Raid on the Virginia Central Railroad-raid on the Weldon Railroad-Early's movement upon Washington-mining the works before Petersburg-explosion of the mine before Petersburg- campaign in the Shenandoah Valley-capture of the Weldon RailroadOn the 7th of June, while at Cold Harbor, I had as already indicated sent Sheridan with two divisions of cavalry to destroy as much as he could of the Virginia Central Railroad. General Hunter had been operating up the Shenandoah Valley with some success, having fought a battle near Staunton where he captured a great many prisoners, besides killing and wounding a good many men. After the battle he formed a junction at Staunton with Averell and Crook, who had come up from the Kanawha, or Gauley River. It was supposed, therefore, that General Hunter would be about Charlottesville, Virginia, by the time Sheridan could get there, doing on the way the damage that he was sent to do. I gave Sheridan instructions to have Hunter, in case he should meet him about Charlottesville, join and return with him to the Army of the Potomac. Lee, hearing of Hunter's success in the valley, started  Breckinridge out for its defence at once. Learning later of Sheridan's going with two divisions, he also sent Hampton with two divisions of cavalry, his own and Fitz-Hugh Lee's. Sheridan moved to the north side of the North Anna to get out west, and learned of the movement of these troops to the south side of the same stream almost as soon as they had started. He pushed on to get to Trevilian Station to commence his destruction at that point. On the night of the 10th he bivouacked some six or seven miles east of Trevilian, while Fitz-Hugh Lee was the same night at Trevilian Station and Hampton but a few miles away. During the night Hampton ordered an advance on Sheridan, hoping, no doubt, to surprise and very badly cripple him. Sheridan, however, by a counter move sent Custer on a rapid march to get between the two divisions of the enemy and into their rear. This he did successfully, so that at daylight, when the assault was made, the enemy found himself at the same time resisted in front and attacked in rear, and broke in some confusion. The losses were probably very light on both sides in killed and wounded, but Sheridan got away with some five hundred prisoners and sent them to City Point. During that day, the 11th, Sheridan moved into Trevilian Station, and the following day proceeded to tear up the road east and west. There was considerable fighting during the whole of the day, but the work of destruction went on. In the meantime, at night, the enemy had taken possession of the crossing which Sheridan had proposed to take to go north when he left Trevilian. Sheridan learned, however, from some of the prisoners he had captured here, that General Hunter was about Lynchburg, and therefore that there was no use of his going on to Charlottesville with a view to meet him. Sheridan started back during the night of the 12th, and made his way north and farther east, coming around by the north side of White House, and arriving there on the 21st. Here he found an abundance of forage for his animals, food for his men, and security while resting. He had been obliged to leave about ninety of his own men in the field-hospital which he had established near Trevilian, and these necessarily fell into the hands of the enemy. White House up to this time had been a depot; but now that our troops were all on the James River, it was no longer wanted as a store of supplies. Sheridan was, therefore, directed to break it up; which he did on the 22d of June, bringing the garrison and an immense wagon train with him. All these were over the James River by the 26th of the month, and Sheridan ready to follow.  In the meantime Meade had sent Wilson's division on a raid to destroy the Weldon and South Side roads. Now that Sheridan was safe and Hampton free to return to Richmond with his cavalry, Wilson's position became precarious. Meade therefore, on the 27th, ordered Sheridan over the river to make a demonstration in favor of Wilson. Wilson got back, though not without severe loss, having struck both roads, but the damage done was soon repaired. After these events comparative quiet reigned about Petersburg until late in July. The time, however, was spent in strengthening the intrenchments and making our position generally more secure against a sudden attack. In the meantime I had to look after other portions of my command, where things had not been going on so favorably, always, as I could have wished. General Hunter who had been appointed to succeed Sigel in the Shenandoah Valley immediately took up the offensive. He met the enemy on the 5th of June at Piedmont, and defeated him. On the 8th he formed a junction with Crook and Averell at Staunton, from which place he moved direct on Lynchburg, via Lexington, which he reached and invested on the 16th [17th]. Up to this time he was very successful; and but for the difficulty of taking with him sufficient ordnance stores over so long a march, through a hostile country, he would, no doubt, have captured Lynchburg. The destruction of the enemy's supplies and manufactories had been very great. To meet this movement under General Hunter, General Lee sent [Jubal] Early with his corps, a part of which reached Lynchburg before Hunter. After some skirmishing on the 17th and 18th, General Hunter, owing to a want of ammunition to give battle, retired from before the place. Unfortunately, this want of ammunition left him no choice of route for his return but by the way of the Gauley and Kanawha rivers, thence up the Ohio River, returning to Harper's Ferry by way of the Baltimore and Ohio Railroad. A long time was consumed in making this movement. Meantime the valley was left open to Early's troops, and others in that quarter; and Washington also was uncovered. Early took advantage of this condition of affairs and moved on Washington. In the absence of Hunter, General Lew Wallace, with headquarters at Baltimore, commanded the department in which the Shenandoah lay. His surplus of troops with which to move against the enemy was small in number. Most of these were raw and, consequently, very much inferior to our veterans and to the veterans which Early had with him; but the situation of Washington was precarious, and Wallace moved with commendable promptitude to meet the enemy at the  Monocacy. He could hardly have expected to defeat him badly, but he hoped to cripple and delay him until Washington could be put into a state of preparation for his reception. I had previously ordered General Meade to send a division to Baltimore for the purpose of adding to the defences of Washington, and he had sent Ricketts's division of the 6th corps (Wright's), which arrived in Baltimore on the 8th of July. Finding that Wallace had gone to the front with his command, Ricketts immediately took the cars and followed him to the Monocacy with his entire division. They met the enemy and, as might have been expected, were defeated; but they succeeded in stopping him for the day on which the battle took place. The next morning Early started on his march to the capital of the Nation, arriving before it on the 11th. Learning of the gravity of the situation I had directed General Meade to also order Wright with the rest of his corps directly to Washington for the relief of that place, and the latter reached there the very day that Early arrived before it. The 19th corps, which had been stationed in Louisiana, having been ordered up to reinforce the armies about Richmond, had about this time arrived at Fortress Monroe, on their way to join us. I diverted them from that point to Washington, which place they reached, almost simultaneously with Wright, on the 11th. The 19th corps was commanded by Major-General [William H.] Emory. Early made his reconnaissance with a view of attacking on the following morning, the 12th; but the next morning he found our intrenchments, which were very strong, fully manned. He at once commenced to retreat, Wright following. There is no telling how much this result was contributed to by General Lew Wallace's leading what might well be considered almost a forlorn hope. If Early had been but one day earlier he might have entered the capital before the arrival of the reinforcements I had sent. Whether the delay caused by the battle amounted to a day or not, General Wallace contributed on this occasion, by the defeat of the troops under him a greater benefit to the cause than often falls to the lot of a commander of an equal force to render by means of a victory. Farther west also the troubles were threatening. Some time before, Forrest had met [Samuel D.] Sturgis in command of some of our cavalry in Mississippi and handled him very roughly, gaining a very great victory over him [at Brice's Crossroads, Mississippi, June 10]. This left Forrest free to go almost where he pleased, and to cut the roads in rear of Sherman who was then advancing. Sherman was  abundantly able to look after the army that he was immediately with, and all of his military division so long as he could communicate with it; but it was my place to see that he had the means with which to hold his rear. Two divisions under A. J. Smith had been sent to Banks in Louisiana some months before. Sherman ordered these back, with directions to attack Forrest. Smith met and defeated him very badly [Tupelo, Mississippi, July 14]. I then directed that Smith should hang to Forrest and not let him go; and to prevent by all means his getting upon the Memphis and Nashville Railroad. Sherman had anticipated me in this matter, and given the same orders in substance; but receiving my directions for this order to Smith, he repeated it. On the 25th of June General Burnside had commenced running a mine from about the centre of his front under the Confederate works confronting him. He was induced to do this by Colonel [Henry] Pleasants, of the Pennsylvania Volunteers, whose regiment was mostly composed of miners, and who was himself a practical miner. Burnside had submitted the scheme to Meade and myself, and we both approved of it, as a means of keeping the men occupied. His position was very favorable for carrying on this work, but not so favorable for the operations to follow its completion. The position of the two lines at that point were only about a hundred yards apart with a comparatively deep ravine intervening. In the bottom of this ravine the work commenced. The position was unfavorable in this particular: that the enemy's line at that point was re-entering, so that its front was commanded by their own lines both to the right and left. Then, too, the ground was sloping upward back of the Confederate line for a considerable distance, and it was presumable that the enemy had, at least, a detached work on this highest point. The work progressed, and on the 23d of July the mine was finished ready for charging; but I had this work of charging deferred until we were ready for it. On the 17th of July several deserters came in and said that there was great consternation in Richmond, and that Lee was coming out to make an attack upon us — the object being to put us on the defensive so that he might detach troops to go to Georgia where the Army Sherman was operating against was said to be in great trouble. I put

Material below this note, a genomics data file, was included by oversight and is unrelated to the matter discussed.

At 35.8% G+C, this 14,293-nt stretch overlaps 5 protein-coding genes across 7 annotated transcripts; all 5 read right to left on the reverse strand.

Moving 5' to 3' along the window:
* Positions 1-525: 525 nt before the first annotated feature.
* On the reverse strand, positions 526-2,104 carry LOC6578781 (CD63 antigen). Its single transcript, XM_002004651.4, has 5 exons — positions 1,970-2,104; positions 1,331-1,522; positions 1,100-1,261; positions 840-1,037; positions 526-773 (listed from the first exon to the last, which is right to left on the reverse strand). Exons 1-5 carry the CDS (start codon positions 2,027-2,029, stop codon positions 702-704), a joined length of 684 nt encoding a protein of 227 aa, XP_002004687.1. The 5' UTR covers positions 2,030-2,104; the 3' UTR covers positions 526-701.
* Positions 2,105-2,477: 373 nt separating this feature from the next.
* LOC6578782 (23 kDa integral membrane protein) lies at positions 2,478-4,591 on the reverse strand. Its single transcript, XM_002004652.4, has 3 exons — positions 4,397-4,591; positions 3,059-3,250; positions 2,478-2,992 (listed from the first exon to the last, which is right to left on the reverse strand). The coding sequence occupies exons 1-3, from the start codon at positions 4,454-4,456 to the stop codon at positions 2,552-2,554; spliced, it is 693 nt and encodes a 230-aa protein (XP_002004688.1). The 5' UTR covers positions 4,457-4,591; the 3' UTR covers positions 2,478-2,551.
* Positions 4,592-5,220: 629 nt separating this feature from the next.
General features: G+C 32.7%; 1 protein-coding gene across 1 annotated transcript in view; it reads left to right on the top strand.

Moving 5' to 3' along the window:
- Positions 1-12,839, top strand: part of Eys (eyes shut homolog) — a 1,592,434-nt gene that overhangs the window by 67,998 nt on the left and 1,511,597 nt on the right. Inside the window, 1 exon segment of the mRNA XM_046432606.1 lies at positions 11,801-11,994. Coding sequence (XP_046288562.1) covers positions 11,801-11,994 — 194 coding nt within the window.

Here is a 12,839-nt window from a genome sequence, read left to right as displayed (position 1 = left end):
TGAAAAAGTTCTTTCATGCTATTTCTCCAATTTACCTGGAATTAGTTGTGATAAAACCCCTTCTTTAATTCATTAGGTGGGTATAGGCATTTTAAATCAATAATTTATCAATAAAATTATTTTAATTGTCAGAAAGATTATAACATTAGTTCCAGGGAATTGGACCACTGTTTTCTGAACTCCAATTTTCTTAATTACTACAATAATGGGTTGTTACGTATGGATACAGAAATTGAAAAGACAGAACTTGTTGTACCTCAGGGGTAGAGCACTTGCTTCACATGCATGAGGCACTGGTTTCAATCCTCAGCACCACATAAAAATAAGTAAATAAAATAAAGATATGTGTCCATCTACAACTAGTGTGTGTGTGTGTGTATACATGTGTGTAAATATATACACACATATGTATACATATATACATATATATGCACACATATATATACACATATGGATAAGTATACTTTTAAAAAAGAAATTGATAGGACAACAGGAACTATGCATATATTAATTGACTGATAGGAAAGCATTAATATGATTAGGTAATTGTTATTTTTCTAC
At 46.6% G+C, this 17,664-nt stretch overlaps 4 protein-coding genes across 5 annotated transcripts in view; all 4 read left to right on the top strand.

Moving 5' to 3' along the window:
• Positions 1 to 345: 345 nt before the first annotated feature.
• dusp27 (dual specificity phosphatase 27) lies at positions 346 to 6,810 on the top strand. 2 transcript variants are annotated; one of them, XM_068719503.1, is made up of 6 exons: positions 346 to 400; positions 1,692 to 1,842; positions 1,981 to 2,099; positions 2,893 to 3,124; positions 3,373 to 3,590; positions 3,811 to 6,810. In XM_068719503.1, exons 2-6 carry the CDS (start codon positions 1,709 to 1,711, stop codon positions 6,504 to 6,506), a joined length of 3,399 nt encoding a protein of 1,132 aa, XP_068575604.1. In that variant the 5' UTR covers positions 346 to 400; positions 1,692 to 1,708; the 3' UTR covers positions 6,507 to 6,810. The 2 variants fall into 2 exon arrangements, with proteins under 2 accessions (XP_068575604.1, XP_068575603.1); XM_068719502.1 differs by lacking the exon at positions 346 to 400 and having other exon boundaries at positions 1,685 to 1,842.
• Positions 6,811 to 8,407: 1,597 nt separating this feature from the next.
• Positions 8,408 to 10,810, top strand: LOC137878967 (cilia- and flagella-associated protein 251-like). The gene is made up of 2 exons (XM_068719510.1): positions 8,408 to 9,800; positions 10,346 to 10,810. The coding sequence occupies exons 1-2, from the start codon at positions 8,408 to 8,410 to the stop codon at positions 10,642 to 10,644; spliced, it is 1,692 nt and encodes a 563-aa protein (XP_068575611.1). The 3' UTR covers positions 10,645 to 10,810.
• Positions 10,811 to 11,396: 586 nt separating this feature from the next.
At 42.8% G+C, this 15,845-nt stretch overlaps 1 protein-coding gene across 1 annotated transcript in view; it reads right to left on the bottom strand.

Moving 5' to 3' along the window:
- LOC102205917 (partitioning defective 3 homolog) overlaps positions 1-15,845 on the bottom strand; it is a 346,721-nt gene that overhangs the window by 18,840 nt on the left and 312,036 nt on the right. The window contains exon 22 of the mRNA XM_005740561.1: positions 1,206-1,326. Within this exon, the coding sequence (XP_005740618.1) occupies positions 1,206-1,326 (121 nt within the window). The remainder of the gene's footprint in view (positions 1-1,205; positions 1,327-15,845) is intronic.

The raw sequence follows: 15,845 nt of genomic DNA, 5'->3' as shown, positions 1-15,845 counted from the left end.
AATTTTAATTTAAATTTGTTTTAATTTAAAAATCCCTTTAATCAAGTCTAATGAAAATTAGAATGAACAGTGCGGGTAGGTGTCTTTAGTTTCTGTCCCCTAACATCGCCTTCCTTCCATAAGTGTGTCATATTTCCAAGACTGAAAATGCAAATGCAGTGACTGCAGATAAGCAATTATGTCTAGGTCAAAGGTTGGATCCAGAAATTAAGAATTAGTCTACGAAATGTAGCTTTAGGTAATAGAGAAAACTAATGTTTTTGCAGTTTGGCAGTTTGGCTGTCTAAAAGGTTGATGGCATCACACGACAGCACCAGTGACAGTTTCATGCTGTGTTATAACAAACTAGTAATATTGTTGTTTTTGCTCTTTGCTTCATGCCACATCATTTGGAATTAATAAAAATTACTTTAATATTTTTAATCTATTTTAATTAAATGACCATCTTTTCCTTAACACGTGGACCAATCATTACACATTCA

|The Richmond campaign|